Additional Book Information
Series: NYRB Kids
Publication Date: March 7, 2017
The Wind on the Moon
by Eric Linklater, illustrated by Nicolas Bentley
Before heading off to war Major Palfrey reminds his two daughters, Dinah and Dorinda, to be good while he is gone. But the sisters aren’t sure that they can do it. As Dinah admits, “I think that we are quite likely to be bad, however hard we try not to be.” Sure enough, the sisters soon are up to their usual mischief. They convince a judge that minds must be changed as often as socks, stage an escape from the local zoo (thanks to a witch’s potion that turns them into kangaroos), and—in the company of a golden puma and silver falcon—set off to rescue their father from the wicked tyrant of Bombardy. Written at the height of World War II, this tale of hilarity and great adventure is also a work of high seriousness; after all, “life without freedom,” as the valiant puma makes clear, “is a poor, poor thing.”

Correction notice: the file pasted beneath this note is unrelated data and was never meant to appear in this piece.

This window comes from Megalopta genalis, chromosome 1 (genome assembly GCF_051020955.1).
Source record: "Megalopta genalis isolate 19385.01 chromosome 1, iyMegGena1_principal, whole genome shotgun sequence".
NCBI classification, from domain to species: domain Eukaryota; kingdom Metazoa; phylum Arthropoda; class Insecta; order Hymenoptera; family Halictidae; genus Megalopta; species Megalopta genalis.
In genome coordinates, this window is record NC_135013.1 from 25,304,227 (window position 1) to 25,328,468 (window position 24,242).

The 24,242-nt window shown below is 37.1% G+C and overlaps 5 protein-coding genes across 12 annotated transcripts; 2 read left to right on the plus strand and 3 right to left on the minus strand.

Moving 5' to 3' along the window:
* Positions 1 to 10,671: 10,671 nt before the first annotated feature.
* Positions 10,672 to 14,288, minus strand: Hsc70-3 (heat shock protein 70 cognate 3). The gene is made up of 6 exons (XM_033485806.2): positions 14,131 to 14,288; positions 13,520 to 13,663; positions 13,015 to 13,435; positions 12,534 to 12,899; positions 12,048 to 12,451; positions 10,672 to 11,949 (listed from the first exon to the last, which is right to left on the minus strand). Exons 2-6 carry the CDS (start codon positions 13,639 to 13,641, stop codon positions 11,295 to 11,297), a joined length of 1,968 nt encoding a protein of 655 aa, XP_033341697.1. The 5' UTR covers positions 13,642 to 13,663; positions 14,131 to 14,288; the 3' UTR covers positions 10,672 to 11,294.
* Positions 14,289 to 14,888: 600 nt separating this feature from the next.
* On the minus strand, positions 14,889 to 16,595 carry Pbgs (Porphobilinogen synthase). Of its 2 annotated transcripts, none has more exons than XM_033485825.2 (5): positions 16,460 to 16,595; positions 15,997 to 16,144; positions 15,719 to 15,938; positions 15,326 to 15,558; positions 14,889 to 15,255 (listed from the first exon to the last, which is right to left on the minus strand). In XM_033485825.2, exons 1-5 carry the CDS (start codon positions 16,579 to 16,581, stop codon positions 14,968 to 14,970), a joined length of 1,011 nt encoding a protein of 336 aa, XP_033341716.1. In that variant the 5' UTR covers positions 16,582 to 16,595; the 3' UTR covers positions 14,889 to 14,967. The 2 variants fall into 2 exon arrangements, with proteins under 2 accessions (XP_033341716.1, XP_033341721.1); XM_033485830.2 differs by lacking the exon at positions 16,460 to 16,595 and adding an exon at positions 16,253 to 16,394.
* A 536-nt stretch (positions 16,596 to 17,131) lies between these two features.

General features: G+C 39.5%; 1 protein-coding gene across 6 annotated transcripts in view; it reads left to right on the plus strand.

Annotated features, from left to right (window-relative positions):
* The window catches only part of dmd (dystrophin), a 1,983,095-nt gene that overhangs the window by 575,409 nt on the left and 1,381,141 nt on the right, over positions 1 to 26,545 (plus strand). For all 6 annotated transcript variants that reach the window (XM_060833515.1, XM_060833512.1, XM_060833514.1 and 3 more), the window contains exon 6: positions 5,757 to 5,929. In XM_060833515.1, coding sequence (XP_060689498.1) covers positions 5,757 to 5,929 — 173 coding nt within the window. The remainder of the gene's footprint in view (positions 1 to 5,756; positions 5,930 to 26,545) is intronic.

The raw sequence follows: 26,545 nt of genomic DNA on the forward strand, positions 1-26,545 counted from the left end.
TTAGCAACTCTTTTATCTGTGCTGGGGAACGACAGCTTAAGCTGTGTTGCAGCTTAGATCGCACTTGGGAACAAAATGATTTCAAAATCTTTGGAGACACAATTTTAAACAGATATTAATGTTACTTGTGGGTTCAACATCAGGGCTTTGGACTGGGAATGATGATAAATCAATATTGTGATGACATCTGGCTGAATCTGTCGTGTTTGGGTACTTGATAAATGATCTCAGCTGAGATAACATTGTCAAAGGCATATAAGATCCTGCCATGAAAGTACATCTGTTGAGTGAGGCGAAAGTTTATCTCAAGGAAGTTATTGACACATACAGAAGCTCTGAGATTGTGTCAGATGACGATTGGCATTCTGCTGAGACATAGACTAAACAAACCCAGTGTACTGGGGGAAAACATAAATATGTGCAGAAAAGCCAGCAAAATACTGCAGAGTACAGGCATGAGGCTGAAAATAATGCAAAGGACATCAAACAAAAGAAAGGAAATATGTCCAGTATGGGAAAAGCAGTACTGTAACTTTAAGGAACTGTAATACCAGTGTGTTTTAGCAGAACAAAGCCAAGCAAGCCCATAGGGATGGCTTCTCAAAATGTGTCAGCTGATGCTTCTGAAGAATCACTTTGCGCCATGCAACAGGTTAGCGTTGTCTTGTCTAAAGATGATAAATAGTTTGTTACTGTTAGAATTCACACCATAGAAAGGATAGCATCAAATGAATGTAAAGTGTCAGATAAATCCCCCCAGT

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A wildly inventive fantasy that just begs to be read aloud.
—The Horn Book Magazine
I remember the feeling of wildness the title [The Wind on the Moon] evoked, the sense of branches and clouds shaking against a strange light. There is a great deal of night in the book, but it is a protecting, welcoming, transforming darkness, where the bold are rewarded. The Wind on the Moon is a wartime book.... It is not a prisoner of the time, though, and one of its delights is the cavalier way in which Linklater swings between pure fantasy and the everyday made fantastic. [Nicolas Bentley’s] elegant, spare line drawings round out the richness of the book.
—James Meek, The Guardian
Eric Linklater’s delightful fantasy belongs in that section of the bookshelf alongside Alice in Wonderland, The Jungle Book, and The Wind in the Willows because it shares the same quality of believable magic.
Hand it to your youngest and he will undoubtedly be highly entertained by the saga of Dinah and Dorinda and their misdeeds; give it to your best friend and he will be entertained by the delicate satire on every page.
—The Boston Globe